Evolution, the Bible, and the Book of Nature

The July/August issue of Books and Culture contains an interview by Karl Giberson with Francis Collins on his views of science and faith – now available on line: Evolution, the Bible and the Book of Nature.

Here is a brief taste of the article – read the whole – better yet subscribe! (pictures from wikipedia)

On the general approach Collins takes to issues of science and faith:

Giberson: You take both the Bible and evolution seriously. Did the harmony you find between evolution and your faith just come naturally?

Francis_Collins dsCollins: You know, it really did. When I became a believer at 27, the first church I went to was a pretty conservative Methodist church in a little town outside Chapel Hill. I’m sure there were a lot of people in that church who were taking Genesis literally and rejecting evolution.

But I couldn’t take Genesis literally because I had come to the scientific worldview before I came to the spiritual worldview. I felt that, once I arrived at the sense that God was real and that God was the source of all truth, then, just by definition, there could not be a conflict.

On the claim that scientists are misled by their preconceptions:

Karl_Giberson dsGiberson: History shows that paradigms are sometimes misleading. For example, the paradigm that there couldn’t be change in the heavens caused people to miss data for many centuries about new stars. The ID scientists would say that people like you wouldn’t see the design in nature because you work under a paradigm that excludes that possibility.

Collins: Sure, we have paradigms that we use to try and organize things, but one of our goals is to upset these paradigms. If laboratories did experiments and said, “Hey, wait a minute, here is some data suggesting that evolution is wrong, it is not capable of explaining something,” that would be a lightning rod for excited investigation. This idea would not be ignored because it wasn’t consistent with a reigning paradigm.

On the key question – which experts should we trust?

Giberson: We are all part of social groups, and people we trust tell us things. … But how are people outside the scientific community supposed to navigate this complex web of social authority, to try and figure out which voices they should listen to, and which voices they shouldn’t?

Consider credentials. On paper the credentials of the better creationists and id people are like yours and mine. Take you and Michael Behe. You both have PhDs. You have both done research and published articles. So if somebody wants to put Behe up against Collins and say, “Well, here’s a guy and I like what he says. And here’s another guy and I don’t like what he says. And you’re asking me to follow Collins over Behe? Well, why should I do that?”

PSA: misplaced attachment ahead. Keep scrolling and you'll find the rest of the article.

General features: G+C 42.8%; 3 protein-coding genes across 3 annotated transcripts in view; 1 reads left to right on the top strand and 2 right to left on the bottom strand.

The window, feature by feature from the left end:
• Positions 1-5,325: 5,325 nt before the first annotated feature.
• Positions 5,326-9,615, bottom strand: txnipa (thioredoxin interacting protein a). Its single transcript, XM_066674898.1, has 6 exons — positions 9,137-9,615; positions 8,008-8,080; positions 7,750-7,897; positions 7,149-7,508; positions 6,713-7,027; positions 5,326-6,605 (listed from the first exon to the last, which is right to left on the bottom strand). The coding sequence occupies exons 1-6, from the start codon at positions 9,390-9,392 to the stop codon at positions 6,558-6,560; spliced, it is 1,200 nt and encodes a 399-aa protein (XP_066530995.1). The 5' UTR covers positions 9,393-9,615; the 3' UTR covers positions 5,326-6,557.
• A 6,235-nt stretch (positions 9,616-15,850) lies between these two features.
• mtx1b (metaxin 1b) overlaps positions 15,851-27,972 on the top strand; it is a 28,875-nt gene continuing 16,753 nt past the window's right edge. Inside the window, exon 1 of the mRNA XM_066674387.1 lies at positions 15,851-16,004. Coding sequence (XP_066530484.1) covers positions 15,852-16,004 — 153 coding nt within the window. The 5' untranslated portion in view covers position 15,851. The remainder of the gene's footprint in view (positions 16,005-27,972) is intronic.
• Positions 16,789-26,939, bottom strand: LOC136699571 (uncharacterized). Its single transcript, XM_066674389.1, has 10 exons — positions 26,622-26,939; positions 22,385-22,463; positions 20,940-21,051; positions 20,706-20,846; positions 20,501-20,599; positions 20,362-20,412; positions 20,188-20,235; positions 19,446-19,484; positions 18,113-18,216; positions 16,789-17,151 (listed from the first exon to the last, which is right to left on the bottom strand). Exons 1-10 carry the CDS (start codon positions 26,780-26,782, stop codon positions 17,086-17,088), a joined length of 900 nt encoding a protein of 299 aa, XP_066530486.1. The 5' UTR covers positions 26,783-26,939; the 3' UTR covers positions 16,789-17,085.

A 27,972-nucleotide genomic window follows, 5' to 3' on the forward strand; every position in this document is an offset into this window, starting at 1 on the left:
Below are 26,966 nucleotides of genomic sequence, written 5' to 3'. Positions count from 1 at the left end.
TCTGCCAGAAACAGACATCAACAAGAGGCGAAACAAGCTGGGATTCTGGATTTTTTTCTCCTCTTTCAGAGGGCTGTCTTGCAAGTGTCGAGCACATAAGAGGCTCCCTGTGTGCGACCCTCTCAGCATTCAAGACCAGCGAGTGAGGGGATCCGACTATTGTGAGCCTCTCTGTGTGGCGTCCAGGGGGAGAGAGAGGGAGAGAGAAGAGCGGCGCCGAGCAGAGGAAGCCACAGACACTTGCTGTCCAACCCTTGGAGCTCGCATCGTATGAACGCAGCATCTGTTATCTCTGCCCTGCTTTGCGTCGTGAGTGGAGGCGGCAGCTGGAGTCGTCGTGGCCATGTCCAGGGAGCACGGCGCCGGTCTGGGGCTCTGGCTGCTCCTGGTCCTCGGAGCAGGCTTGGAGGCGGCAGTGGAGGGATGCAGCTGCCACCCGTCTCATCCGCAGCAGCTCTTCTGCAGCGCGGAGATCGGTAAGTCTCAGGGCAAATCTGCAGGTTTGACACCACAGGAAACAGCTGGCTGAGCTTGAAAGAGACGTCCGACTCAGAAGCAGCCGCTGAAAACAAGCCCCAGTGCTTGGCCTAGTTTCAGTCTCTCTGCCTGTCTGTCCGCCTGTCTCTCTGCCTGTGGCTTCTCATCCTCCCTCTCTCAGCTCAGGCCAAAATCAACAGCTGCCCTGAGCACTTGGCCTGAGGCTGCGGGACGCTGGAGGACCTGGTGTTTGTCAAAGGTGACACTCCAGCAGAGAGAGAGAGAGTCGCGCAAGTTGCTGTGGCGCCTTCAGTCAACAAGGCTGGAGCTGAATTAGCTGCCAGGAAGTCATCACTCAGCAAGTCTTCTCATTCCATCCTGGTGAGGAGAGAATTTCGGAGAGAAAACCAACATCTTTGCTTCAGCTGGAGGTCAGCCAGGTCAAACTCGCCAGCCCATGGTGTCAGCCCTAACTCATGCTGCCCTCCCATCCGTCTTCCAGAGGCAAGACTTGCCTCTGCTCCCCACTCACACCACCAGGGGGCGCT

Collins: Well, that is a fundamental problem we’re facing in our culture, especially in the United States. It’s why we have such a mismatch between what the scientific data would suggest and what many people believe about things like the age of the Earth and about whether evolution is true or not.

If you ask about data-driven questions, about what is true and what is the evidence to support it–you would want to go to the people who are the professionals who spend their lives trying to answer those questions and ask, “Is there a consensus view?” So you ask, “What is the age of the Earth?” Well, who does that work? It is the geologist and the cosmologists and the people who do radiocarbon dating. It is the fossil record people and so on. So you ask, “Is this an unanswered question?” And the answer you would get is that the issue is settled. The age of the earth is 4.55 billion years.

What do you think of these answers – or any of the rest of the article? Lets open the discussion here.

If you wish to contact me directly you may do so at rjs4mail [at] att.net.

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